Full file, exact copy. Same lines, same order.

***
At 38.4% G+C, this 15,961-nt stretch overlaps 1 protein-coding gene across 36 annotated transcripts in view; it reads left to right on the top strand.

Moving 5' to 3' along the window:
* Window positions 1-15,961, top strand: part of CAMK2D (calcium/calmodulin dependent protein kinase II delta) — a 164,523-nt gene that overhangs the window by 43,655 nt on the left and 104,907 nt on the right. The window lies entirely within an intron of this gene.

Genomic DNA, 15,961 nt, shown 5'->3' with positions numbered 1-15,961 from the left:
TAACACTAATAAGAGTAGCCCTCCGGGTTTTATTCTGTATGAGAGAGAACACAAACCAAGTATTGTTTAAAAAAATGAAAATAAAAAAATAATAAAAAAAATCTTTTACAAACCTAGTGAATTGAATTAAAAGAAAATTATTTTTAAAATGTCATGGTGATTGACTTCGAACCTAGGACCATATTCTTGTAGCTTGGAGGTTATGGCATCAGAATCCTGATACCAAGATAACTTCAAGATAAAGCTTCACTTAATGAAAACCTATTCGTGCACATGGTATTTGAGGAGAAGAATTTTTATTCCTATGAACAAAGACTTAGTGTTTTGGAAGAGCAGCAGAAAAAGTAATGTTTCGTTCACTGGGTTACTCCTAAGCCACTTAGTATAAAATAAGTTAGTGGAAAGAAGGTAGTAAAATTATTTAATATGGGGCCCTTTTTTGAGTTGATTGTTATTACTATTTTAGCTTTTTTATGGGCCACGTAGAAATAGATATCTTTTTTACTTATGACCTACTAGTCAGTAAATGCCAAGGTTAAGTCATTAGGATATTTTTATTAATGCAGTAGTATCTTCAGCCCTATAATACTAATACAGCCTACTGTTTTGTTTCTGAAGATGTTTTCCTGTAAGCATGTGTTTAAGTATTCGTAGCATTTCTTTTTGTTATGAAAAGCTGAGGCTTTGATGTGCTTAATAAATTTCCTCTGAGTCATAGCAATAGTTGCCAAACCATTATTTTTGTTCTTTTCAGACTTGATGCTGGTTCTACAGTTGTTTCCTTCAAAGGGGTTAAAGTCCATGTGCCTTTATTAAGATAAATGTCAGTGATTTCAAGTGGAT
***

At 38.4% G+C, this 15,961-nt stretch overlaps 1 protein-coding gene across 36 annotated transcripts in view; it reads left to right on the top strand.

Moving 5' to 3' along the window:
* Window positions 1-15,961, top strand: part of CAMK2D (calcium/calmodulin dependent protein kinase II delta) — a 164,523-nt gene that overhangs the window by 43,655 nt on the left and 104,907 nt on the right. The window lies entirely within an intron of this gene.

Genomic DNA, 15,961 nt, shown 5'->3' with positions numbered 1-15,961 from the left:
TAACACTAATAAGAGTAGCCCTCCGGGTTTTATTCTGTATGAGAGAGAACACAAACCAAGTATTGTTTAAAAAAATGAAAATAAAAAAATAATAAAAAAAATCTTTTACAAACCTAGTGAATTGAATTAAAAGAAAATTATTTTTAAAATGTCATGGTGATTGACTTCGAACCTAGGACCATATTCTTGTAGCTTGGAGGTTATGGCATCAGAATCCTGATACCAAGATAACTTCAAGATAAAGCTTCACTTAATGAAAACCTATTCGTGCACATGGTATTTGAGGAGAAGAATTTTTATTCCTATGAACAAAGACTTAGTGTTTTGGAAGAGCAGCAGAAAAAGTAATGTTTCGTTCACTGGGTTACTCCTAAGCCACTTAGTATAAAATAAGTTAGTGGAAAGAAGGTAGTAAAATTATTTAATATGGGGCCCTTTTTTGAGTTGATTGTTATTACTATTTTAGCTTTTTTATGGGCCACGTAGAAATAGATATCTTTTTTACTTATGACCTACTAGTCAGTAAATGCCAAGGTTAAGTCATTAGGATATTTTTATTAATGCAGTAGTATCTTCAGCCCTATAATACTAATACAGCCTACTGTTTTGTTTCTGAAGATGTTTTCCTGTAAGCATGTGTTTAAGTATTCGTAGCATTTCTTTTTGTTATGAAAAGCTGAGGCTTTGATGTGCTTAATAAATTTCCTCTGAGTCATAGCAATAGTTGCCAAACCATTATTTTTGTTCTTTTCAGACTTGATGCTGGTTCTACAGTTGTTTCCTTCAAAGGGGTTAAAGTCCATGTGCCTTTATTAAGATAAATGTCAGTGATTTCAAGTGGAT